Spirit of ANZAC blog #1: South Korea & ANZAC Day
Spirit of ANZAC Study Tour participants James and Hana share some of their impressions and experiences of the first three days of the tour.
Day 1: 23 April, 2009
After waking up extremely early, we all made our way to Melbourne Airport, excited about what was coming. After saying our goodbyes to our families, we boarded the Korean Airlines plane bound for Seoul, South Korea. Seeing South Korea for the first time in the air, made us think about the opportunities that we were about to encounter.
There was a short bout of anxiety, when we weren't met on arrival as planned by our guide and tour bus. There was a mismatch in the schedules - we arrived earlier than they expected - and the one mobile phone with the all-important contact details had a flat battery!! Fortunately, just as the tour leaders had arranged an alternative our tour guide arrived and lead us straight on to the bus.
Our drive to the Lotte Hotel was an eye-opener, as we saw the difference between South Korea and Australia immediately. Seoul is so much bigger than Melbourne - 10 million people. When we saw the hotel we were staying in, none of us could believe it. Being on level 26 and in the middle of the city, the views of Seoul from our rooms were amazing. The hotel has stunning facilities.
For dinner, we went downstairs to hotel's Italian restaurant and after eating familiar meals on our first night in an unfamiliar country, we all went to bed after a very long day.
Day 2: April 24, 2009
We first visited the National Folk Museum, which had lots of information on Korea and its culture. After passing through the gates, we were met by hundreds of smiley and friendly school children who were fascinated by us. It's not everyday that they see redheads and blondes!
The fact that we were different made us celebrities. We signed autographs, had pictures taken with many children and they were excited about interacting with us. It was a really special experience - I had never felt so admired. We felt famous!
After our high of feeling so important, we went to Gyeongbokgung Palace where we walked around the magnificent buildings of the palace, greeted by the stone guards. The architecture of the palace was elaborate - beautiful, interesting and unique. Then it was on to the bus to drive down town to Seoul where we had a traditional Korean lunch - our first taste of Korean food in a Korean city. Nice, but different. After lunch we had a quick tour of the Insadong market, where we spent half an hour or so looking for gifts and souvenirs.
We then moved on to the Korean War Memorial, which is bigger than the Australian War Memorial. It had many life-sized and lifelike models of wars that South Korea had taken part in. There were some very insightful video clips on the war, which helped improve our understanding of the Korean War.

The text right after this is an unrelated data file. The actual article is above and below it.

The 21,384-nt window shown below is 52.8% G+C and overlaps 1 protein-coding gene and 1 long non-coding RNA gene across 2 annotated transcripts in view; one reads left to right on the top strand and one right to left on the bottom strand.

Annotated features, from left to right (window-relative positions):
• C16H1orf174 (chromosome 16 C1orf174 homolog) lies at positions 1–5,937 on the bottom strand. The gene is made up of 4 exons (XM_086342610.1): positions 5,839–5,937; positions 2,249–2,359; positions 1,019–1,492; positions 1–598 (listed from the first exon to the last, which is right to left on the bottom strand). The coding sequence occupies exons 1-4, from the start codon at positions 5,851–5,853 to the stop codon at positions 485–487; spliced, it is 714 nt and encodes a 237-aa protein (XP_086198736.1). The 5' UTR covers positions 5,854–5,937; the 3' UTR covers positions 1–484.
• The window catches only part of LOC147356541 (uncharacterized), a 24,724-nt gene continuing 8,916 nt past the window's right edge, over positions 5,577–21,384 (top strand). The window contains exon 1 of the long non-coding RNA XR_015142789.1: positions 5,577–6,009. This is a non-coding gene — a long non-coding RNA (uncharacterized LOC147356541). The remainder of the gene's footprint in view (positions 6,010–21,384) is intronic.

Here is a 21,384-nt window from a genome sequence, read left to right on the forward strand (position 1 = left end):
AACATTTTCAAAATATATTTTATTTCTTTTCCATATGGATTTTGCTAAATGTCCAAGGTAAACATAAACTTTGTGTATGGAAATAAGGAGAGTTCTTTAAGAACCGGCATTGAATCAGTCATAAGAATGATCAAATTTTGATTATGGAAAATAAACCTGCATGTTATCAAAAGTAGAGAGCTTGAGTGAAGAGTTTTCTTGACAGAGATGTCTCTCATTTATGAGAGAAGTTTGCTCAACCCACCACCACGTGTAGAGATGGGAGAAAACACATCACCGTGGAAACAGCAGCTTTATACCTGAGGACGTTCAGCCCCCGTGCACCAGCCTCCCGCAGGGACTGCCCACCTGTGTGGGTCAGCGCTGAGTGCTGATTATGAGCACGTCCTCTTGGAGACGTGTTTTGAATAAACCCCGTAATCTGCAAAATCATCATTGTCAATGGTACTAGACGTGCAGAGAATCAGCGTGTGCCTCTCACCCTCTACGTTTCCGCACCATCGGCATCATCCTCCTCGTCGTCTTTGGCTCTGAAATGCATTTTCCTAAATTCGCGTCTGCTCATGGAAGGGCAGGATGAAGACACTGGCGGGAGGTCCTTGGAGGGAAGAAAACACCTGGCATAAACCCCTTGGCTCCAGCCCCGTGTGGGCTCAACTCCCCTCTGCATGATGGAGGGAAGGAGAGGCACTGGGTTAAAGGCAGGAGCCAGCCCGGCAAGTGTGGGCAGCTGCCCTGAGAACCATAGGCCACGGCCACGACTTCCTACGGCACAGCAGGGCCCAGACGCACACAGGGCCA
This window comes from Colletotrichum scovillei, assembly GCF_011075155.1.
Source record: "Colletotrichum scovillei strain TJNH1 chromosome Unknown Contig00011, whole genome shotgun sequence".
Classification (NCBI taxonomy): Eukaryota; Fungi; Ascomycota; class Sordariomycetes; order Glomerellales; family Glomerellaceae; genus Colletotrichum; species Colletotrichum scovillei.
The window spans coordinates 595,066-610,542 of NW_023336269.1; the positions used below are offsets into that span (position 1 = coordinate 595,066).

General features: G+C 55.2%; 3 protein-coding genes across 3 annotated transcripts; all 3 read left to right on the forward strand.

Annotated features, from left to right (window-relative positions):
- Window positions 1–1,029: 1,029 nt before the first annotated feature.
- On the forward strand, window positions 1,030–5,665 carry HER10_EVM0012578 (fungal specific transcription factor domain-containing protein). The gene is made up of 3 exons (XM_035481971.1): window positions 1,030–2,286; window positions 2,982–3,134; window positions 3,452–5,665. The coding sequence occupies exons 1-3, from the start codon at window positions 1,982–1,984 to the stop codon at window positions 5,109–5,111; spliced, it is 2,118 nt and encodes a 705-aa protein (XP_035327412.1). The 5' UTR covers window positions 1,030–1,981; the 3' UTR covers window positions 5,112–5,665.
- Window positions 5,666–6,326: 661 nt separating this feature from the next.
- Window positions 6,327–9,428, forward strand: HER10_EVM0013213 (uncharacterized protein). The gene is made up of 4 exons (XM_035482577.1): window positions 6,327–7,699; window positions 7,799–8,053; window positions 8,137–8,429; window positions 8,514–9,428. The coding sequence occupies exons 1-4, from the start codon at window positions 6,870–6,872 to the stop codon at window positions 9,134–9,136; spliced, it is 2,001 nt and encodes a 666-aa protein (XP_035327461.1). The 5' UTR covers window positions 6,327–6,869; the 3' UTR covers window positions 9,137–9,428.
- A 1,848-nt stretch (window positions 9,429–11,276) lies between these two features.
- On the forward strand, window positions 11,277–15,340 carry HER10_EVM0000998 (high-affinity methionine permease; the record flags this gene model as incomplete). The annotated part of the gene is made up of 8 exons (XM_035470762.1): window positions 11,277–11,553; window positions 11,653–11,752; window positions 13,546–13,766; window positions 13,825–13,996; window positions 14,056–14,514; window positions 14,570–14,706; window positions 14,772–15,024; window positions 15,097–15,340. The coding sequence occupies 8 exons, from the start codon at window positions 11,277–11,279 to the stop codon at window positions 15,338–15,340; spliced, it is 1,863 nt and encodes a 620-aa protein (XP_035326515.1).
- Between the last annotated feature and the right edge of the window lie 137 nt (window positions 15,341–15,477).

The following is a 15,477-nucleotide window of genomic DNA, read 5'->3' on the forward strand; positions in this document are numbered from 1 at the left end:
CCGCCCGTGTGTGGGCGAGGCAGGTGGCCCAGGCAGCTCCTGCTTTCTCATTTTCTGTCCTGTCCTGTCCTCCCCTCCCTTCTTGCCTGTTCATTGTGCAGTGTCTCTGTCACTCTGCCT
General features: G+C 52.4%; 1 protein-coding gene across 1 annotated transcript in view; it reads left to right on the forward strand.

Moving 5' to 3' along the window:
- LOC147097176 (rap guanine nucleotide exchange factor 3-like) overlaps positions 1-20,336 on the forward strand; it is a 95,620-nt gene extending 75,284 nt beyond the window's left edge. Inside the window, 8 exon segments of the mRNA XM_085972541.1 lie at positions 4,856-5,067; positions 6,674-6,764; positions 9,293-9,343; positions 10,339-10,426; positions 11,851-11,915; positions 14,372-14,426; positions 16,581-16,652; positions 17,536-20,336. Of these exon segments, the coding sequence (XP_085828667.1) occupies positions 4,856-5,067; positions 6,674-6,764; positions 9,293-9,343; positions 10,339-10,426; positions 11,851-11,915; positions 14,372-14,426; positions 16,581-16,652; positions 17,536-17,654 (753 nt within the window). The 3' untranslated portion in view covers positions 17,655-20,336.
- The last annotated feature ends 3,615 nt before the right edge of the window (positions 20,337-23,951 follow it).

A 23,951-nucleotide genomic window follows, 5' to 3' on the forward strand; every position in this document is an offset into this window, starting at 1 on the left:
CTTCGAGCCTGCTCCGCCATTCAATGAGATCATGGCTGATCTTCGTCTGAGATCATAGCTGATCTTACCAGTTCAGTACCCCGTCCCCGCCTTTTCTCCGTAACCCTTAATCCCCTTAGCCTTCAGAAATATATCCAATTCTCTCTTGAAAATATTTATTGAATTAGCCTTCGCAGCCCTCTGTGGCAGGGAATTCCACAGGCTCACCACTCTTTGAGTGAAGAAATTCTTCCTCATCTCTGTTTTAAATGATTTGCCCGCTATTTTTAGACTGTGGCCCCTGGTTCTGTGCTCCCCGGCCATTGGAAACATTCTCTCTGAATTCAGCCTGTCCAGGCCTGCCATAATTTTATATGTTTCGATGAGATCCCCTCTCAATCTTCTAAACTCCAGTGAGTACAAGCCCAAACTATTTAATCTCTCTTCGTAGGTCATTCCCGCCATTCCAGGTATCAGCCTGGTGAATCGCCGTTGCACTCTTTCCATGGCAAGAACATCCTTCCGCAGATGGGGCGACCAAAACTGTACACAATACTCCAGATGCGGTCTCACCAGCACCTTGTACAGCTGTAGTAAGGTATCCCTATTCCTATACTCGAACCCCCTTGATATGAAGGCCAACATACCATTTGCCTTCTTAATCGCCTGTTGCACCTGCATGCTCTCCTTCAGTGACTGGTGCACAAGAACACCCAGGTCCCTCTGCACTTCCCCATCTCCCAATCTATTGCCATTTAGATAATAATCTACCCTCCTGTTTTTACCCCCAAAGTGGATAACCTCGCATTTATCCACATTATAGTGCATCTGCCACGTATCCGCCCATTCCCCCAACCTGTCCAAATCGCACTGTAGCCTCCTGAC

Day 3: April 25, 2009
Today was the day we had been waiting for - ANZAC Day. We had to leave the hotel very early to be at the Korean War Memorial for the ANZAC Day service by 6.30am. The service was held in a foyer of the War Memorial, beside plaques where Australian and New Zealand Korean War dead are memorialised. There were about 200 people there, most of them Australian and New Zealand expats, but also tourists, defence force personnel and the Australian and New Zealand ambassadors.
The service was very moving because there were so many different nationalities gathered together for the same reason. Especially when there were citizens from countries that were not involved in the Gallipoli Campaign at all, but were still willing to acknowledge the ANZACS and their sacrifices. Some of us were given the opportunity to be a part of the service by laying wreaths. This made us feel nervous, but very much special as this opportunity does not come around often.
We then drove to the DMZ (Demilitarised Zone) where we felt intimidated by the North Korean presence. Seeing the actual line in which North and South forcefully come together within the Demilitarised Zone was something we won't forget. As we stepped over the line that divides North and South we literally were in two places at once. Seeing how close the opposing guards were and how they stared at each other, made it surreal.
The South Koreans stood in a locked taekwondo pose behind their aviator RayBans - it was scary at times. The atmosphere was tense and it made us feel uneasy. We learnt so many things and we truly felt privileged to have been able to visit the Joint Security Area within the DMZ as few are given this opportunity, which was arranged by the Australian Embassy.
More Spirit of ANZAC Study Tour 2009 blogs:
- Blog #2 - Day 4: A visit to the DMZ
- Blog #3 - Day 5: Pusan Cemetary
- Blog #4 - Day 6: Live on stage!
- Blog #5 - Day 7: Seoul to Istanbul
- Blog #6 - Day 8: Touring Istanbul
- Blog #7 - Day 9: Izmir, Selcuk and Ephesus
- Blog #8 - Day 10: A slight delay
- Blog #9 - Day 11: Arriving at Gallipoli
- Blog #10 - Day 12: Exploring Gallipoli
- Blog #11 - Day 13: Gallipoli ceremonies
- Blog #12 - Day 14: Farewell and homecoming
For more about the Spirit of ANZAC Prize, check out our Spirit of ANZAC page.
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